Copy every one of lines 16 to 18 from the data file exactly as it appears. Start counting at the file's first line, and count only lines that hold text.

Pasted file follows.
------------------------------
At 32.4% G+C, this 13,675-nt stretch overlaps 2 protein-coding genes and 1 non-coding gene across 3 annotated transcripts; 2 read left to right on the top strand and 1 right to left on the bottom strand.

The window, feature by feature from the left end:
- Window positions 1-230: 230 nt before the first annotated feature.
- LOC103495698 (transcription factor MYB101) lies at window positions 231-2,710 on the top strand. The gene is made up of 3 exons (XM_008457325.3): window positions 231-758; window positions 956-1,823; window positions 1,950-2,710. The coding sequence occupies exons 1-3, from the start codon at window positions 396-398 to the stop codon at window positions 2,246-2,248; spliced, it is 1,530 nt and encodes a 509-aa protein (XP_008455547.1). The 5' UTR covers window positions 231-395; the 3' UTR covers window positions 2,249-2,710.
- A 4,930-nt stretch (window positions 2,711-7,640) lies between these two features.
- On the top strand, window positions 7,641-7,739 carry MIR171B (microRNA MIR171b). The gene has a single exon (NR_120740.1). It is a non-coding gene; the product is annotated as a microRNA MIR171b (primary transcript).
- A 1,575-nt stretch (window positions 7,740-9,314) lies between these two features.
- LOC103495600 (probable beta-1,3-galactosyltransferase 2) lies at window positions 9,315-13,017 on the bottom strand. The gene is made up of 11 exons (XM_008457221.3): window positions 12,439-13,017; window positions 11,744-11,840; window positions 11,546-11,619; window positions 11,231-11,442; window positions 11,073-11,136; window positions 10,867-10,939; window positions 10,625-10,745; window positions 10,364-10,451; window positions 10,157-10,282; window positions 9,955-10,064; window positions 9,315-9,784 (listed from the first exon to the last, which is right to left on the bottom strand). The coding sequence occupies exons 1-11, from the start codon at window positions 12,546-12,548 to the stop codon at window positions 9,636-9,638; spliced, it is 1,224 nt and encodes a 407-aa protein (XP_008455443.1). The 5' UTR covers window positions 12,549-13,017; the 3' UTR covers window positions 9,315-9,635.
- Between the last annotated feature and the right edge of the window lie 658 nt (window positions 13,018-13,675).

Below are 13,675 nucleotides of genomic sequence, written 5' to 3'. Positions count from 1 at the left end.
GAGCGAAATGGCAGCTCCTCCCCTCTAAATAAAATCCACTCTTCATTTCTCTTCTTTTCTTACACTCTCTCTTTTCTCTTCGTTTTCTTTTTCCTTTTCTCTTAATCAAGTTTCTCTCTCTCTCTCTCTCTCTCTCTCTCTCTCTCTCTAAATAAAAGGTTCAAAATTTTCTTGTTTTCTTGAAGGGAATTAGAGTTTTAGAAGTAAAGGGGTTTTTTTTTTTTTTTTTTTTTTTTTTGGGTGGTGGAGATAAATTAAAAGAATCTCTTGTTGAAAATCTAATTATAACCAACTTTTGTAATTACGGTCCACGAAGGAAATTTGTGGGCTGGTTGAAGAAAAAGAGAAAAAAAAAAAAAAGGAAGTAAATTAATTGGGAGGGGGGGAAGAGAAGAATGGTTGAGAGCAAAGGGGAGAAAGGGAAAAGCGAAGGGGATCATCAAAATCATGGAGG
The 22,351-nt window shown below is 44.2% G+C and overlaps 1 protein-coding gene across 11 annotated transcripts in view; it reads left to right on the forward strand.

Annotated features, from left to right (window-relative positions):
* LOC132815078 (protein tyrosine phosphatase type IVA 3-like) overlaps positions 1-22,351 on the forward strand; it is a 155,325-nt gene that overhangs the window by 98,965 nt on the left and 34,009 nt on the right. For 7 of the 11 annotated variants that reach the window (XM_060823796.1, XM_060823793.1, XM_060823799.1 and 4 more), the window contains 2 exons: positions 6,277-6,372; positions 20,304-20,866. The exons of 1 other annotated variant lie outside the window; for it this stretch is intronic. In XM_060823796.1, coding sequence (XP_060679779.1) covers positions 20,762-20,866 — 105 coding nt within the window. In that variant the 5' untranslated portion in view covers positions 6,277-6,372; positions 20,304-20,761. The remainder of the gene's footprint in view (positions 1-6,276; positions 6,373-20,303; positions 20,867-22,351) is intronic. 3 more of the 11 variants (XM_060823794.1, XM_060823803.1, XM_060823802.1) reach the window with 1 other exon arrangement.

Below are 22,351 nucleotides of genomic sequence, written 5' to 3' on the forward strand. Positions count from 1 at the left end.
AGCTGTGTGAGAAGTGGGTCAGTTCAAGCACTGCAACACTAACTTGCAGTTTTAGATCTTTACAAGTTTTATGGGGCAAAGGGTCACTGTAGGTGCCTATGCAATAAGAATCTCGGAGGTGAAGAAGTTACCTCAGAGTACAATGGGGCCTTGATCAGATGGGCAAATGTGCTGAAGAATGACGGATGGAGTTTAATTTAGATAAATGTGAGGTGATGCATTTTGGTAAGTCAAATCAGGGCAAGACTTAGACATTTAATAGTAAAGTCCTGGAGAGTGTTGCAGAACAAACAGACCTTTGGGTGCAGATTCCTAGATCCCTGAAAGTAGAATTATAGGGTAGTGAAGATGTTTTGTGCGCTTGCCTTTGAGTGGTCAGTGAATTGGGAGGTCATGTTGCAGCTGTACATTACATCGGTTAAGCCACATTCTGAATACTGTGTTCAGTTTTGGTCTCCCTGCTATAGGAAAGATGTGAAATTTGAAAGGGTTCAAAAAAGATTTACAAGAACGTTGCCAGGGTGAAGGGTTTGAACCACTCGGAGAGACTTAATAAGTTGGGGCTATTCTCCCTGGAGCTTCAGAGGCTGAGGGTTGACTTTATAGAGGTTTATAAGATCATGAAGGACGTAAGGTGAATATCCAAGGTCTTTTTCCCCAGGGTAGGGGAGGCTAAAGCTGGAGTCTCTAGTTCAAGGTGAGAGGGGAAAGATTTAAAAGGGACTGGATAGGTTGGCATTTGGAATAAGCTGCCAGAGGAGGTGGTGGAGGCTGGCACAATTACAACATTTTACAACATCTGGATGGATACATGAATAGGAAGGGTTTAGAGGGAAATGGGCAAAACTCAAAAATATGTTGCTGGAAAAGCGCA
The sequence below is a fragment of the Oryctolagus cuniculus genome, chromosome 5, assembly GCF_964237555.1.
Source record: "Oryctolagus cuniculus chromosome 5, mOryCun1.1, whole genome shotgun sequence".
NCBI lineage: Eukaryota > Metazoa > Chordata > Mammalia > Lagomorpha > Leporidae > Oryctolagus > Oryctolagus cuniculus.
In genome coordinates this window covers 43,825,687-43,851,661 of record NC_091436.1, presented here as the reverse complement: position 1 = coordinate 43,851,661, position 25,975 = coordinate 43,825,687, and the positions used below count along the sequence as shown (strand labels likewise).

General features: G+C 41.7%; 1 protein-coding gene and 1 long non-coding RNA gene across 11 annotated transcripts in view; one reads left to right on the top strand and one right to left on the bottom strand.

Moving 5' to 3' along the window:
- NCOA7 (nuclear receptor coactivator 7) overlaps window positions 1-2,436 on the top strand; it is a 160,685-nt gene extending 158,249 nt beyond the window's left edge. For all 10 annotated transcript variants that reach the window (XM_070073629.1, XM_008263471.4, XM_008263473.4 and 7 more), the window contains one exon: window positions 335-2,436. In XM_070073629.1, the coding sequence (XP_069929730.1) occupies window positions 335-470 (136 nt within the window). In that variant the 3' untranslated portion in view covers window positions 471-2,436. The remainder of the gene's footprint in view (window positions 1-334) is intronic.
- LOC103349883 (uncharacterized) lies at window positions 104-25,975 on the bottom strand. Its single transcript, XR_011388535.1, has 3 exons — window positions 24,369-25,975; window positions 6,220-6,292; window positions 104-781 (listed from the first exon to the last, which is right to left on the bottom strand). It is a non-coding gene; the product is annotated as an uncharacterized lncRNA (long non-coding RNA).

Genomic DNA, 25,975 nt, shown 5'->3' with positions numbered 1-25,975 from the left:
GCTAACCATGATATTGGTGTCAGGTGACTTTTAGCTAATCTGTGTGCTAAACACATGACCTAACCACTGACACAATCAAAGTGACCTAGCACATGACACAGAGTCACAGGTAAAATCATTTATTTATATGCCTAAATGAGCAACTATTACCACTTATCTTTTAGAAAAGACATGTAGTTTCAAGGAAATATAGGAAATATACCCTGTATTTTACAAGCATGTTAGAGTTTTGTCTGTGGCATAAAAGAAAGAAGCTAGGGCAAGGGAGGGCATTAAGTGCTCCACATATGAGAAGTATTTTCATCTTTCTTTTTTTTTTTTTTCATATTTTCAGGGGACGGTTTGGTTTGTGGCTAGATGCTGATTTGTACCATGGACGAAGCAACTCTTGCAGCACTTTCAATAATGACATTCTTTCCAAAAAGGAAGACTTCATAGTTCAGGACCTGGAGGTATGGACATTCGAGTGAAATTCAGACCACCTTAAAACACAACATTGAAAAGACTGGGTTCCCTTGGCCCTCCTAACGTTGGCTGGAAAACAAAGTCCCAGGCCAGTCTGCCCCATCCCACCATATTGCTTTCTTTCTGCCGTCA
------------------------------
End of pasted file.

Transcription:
AGCTGTGTGAGAAGTGGGTCAGTTCAAGCACTGCAACACTAACTTGCAGTTTTAGATCTTTACAAGTTTTATGGGGCAAAGGGTCACTGTAGGTGCCTATGCAATAAGAATCTCGGAGGTGAAGAAGTTACCTCAGAGTACAATGGGGCCTTGATCAGATGGGCAAATGTGCTGAAGAATGACGGATGGAGTTTAATTTAGATAAATGTGAGGTGATGCATTTTGGTAAGTCAAATCAGGGCAAGACTTAGACATTTAATAGTAAAGTCCTGGAGAGTGTTGCAGAACAAACAGACCTTTGGGTGCAGATTCCTAGATCCCTGAAAGTAGAATTATAGGGTAGTGAAGATGTTTTGTGCGCTTGCCTTTGAGTGGTCAGTGAATTGGGAGGTCATGTTGCAGCTGTACATTACATCGGTTAAGCCACATTCTGAATACTGTGTTCAGTTTTGGTCTCCCTGCTATAGGAAAGATGTGAAATTTGAAAGGGTTCAAAAAAGATTTACAAGAACGTTGCCAGGGTGAAGGGTTTGAACCACTCGGAGAGACTTAATAAGTTGGGGCTATTCTCCCTGGAGCTTCAGAGGCTGAGGGTTGACTTTATAGAGGTTTATAAGATCATGAAGGACGTAAGGTGAATATCCAAGGTCTTTTTCCCCAGGGTAGGGGAGGCTAAAGCTGGAGTCTCTAGTTCAAGGTGAGAGGGGAAAGATTTAAAAGGGACTGGATAGGTTGGCATTTGGAATAAGCTGCCAGAGGAGGTGGTGGAGGCTGGCACAATTACAACATTTTACAACATCTGGATGGATACATGAATAGGAAGGGTTTAGAGGGAAATGGGCAAAACTCAAAAATATGTTGCTGGAAAAGCGCA
The sequence below is a fragment of the Oryctolagus cuniculus genome, chromosome 5, assembly GCF_964237555.1.
Source record: "Oryctolagus cuniculus chromosome 5, mOryCun1.1, whole genome shotgun sequence".